- €180 million through Macro-financial Assistance (MFA) to Jordan to assist with the influx of Syrian refugees;
- €180 million through the Instrument contributing to Stability and Peace for assistance programmes in opposition-controlled areas in Syria, mediation efforts, transitional justice preparation and measures to reduce tensions between refugees and host communities in the region, as well as to support the destruction of Syrian chemical stockpiles and chemical threat prevention;
- €249 million through the Instrument for Pre-Accession Assistance (IPA) to Turkey - of which €173 million are channelled via the EUTF;
- €26 million through the European Instrument for Democracy and Human Rights;
- €26 million through the Development Co-operation Instrument (DCI)- of which €10 million are channelled via the EUTF
Since its establishment in December 2014, most non-humanitarian aid for Syria’s neighbouring countries is channeled through the EU Regional Trust Fund in response to the Syrian crisis, the "Madad Fund" (EUTF Madad). The EUTF aims to bring a more coherent and integrated EU response to the crisis by merging various EU financial instruments and contributions from Member States into one single flexible and quick mechanism. The Trust Fund primarily addresses longer term resilience needs of Syrian refugees in neighbouring countries such as Jordan, Lebanon, Turkey and Iraq, as well as the hosting communities and their administrations. Its mandate has just been extended to be able to operate also in the Western Balkans, as far as it is concerned by the Syrian migrants flow. In future the Trust Fund may start financing resilience activities inside Syria and could become a funding tool for reconstruction, resettlement and governance support following a political settlement of the crisis. With recent pledges from 17 Member States- amounting to over €52 million- and contributions from various EU instruments, the Fund is now reaching a total volume of €645 million. Additional funds will be committed in 2016 and beyond.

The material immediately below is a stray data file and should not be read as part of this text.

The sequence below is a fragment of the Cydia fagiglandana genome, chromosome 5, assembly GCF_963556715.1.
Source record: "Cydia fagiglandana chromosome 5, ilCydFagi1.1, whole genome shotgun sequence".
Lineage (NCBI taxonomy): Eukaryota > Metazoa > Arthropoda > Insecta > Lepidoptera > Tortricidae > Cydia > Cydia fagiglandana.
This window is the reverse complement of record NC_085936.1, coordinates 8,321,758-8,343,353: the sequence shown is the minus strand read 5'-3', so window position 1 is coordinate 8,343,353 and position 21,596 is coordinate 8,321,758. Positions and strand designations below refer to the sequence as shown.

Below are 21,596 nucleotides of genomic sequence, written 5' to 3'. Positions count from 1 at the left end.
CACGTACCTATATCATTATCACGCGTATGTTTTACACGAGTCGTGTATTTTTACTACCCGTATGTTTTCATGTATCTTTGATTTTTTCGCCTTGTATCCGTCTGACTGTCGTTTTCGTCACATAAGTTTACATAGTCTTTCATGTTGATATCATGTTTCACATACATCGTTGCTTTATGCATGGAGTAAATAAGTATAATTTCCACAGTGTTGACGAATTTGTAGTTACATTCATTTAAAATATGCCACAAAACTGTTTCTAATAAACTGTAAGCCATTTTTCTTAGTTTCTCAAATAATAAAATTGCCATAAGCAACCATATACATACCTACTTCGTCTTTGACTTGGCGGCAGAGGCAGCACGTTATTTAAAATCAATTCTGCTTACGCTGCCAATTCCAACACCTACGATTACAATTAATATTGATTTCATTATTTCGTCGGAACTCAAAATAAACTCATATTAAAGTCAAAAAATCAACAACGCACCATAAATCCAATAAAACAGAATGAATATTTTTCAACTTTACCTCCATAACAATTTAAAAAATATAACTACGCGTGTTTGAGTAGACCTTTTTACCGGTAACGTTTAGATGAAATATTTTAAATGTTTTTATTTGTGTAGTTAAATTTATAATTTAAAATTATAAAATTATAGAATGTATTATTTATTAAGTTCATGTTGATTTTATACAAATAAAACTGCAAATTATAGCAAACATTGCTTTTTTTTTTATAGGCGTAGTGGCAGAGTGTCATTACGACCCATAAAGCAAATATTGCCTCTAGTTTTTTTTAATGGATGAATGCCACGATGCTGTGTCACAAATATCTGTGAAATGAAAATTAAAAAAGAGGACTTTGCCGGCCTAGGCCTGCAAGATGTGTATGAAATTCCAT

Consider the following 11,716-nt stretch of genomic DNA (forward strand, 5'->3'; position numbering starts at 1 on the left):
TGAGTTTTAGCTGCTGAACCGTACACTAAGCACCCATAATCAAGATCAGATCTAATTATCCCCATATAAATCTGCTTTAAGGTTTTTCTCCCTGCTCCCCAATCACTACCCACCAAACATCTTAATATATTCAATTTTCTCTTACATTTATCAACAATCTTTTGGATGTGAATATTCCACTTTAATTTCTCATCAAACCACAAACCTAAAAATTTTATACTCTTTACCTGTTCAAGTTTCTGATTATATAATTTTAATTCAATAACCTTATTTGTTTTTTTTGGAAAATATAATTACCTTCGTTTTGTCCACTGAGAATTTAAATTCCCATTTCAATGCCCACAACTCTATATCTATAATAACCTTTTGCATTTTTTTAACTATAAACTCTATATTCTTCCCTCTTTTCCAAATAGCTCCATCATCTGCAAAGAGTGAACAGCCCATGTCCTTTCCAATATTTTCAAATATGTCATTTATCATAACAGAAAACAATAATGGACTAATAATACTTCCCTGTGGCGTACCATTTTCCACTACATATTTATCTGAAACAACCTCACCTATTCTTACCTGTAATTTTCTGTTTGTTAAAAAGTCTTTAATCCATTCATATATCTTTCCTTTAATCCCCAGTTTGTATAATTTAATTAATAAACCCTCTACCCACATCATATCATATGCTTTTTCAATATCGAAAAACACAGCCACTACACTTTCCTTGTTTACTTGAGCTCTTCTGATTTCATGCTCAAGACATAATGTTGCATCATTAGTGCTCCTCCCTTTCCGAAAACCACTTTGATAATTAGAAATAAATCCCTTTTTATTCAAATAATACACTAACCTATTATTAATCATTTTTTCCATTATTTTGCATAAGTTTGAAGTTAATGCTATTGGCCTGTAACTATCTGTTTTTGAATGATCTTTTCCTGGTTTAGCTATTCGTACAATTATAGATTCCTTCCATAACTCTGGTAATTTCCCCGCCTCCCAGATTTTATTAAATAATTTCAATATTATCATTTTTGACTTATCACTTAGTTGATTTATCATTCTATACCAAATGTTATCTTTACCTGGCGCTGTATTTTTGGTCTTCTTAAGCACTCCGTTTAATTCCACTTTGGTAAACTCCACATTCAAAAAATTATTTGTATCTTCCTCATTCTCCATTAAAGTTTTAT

Inside Syria, thanks to lifesaving aid provided by the Commission, some 2 million people have gained access to safe water, sanitation and hygiene items, 850 000 people have received food, 1 million people have received non-food items and shelter, and 350 000 children have been covered by child protection programmes.
The EU's humanitarian aid is impartial and independent and goes to people in need regardless of ethnic or religious considerations. The EU’s humanitarian aid is channelled through the United Nations, International Organisations, and international NGO partners.
Since the on-set of the Syrian crisis, substantial non-humanitarian assistance inside Syria has been provided by the Commission through the European Neighbourhood Instrument, targeting in particular education, livelihoods and civil society support.